Patents

by Mike Masnick


Filed Under:
jmol, jury, patents

Companies:
mformation, rim



Judge Overturns $147.2 Million Jury Award Against RIM

from the there-it-goes dept

Just a few weeks ago, we wrote about RIM getting hit with yet another crazy patent infringement award, after a jury sided with Mformation and told RIM to pay $147.2 million. However, as often happens in these kinds of cases, RIM then sought a judgment as a matter of law (JMOL) -- effectively a finding from the judge that, even though a jury ruled one way, it did not have enough evidence to do so. Those aren't often granted, but in this case... the judge dumped the jury verdict.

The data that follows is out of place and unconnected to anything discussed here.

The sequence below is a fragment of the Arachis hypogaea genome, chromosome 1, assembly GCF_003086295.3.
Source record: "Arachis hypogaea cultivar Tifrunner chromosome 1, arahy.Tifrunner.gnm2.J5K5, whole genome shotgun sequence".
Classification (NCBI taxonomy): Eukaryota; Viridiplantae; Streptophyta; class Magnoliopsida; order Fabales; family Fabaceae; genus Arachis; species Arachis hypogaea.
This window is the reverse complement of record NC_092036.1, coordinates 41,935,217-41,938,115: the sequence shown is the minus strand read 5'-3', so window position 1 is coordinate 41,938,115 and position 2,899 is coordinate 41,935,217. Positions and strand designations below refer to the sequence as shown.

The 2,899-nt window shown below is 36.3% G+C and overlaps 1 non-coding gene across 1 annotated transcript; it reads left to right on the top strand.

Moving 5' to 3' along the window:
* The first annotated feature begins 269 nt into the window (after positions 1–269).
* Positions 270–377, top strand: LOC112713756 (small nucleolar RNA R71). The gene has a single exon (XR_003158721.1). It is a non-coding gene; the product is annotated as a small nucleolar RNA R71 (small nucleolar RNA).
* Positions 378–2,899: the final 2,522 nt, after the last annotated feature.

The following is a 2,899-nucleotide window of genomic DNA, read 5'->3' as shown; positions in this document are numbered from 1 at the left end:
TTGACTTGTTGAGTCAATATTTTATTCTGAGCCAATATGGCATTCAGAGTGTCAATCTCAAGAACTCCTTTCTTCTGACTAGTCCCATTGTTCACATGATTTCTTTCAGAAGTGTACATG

After considering motions presented by both parties, as well as the jury verdict (which was announced by RIM on July 14, 2012), the Judge determined that RIM had not infringed on Mformation's patent. In granting RIM's motion, the Judge also vacated the $147.2 million jury award, which means that RIM is not required to make any payment to Mformation.
Mformation can (and almost certainly will) appeal, though a successful appeal would just take things back to square one, meaning a new district court trial.

Stories like this are why there have been some efforts made to get juries out of patent trials...

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  1. identicon
    Anonymous Coward, 9 Aug 2012 @ 4:50am

    Cruel Juries

    Where do they find these incredibly cruel juries? A patent is a few dozen pages of legal waffle. How does that get to be worth thousands of dollars, let alone millions? Why are the juries not applying some common sense?

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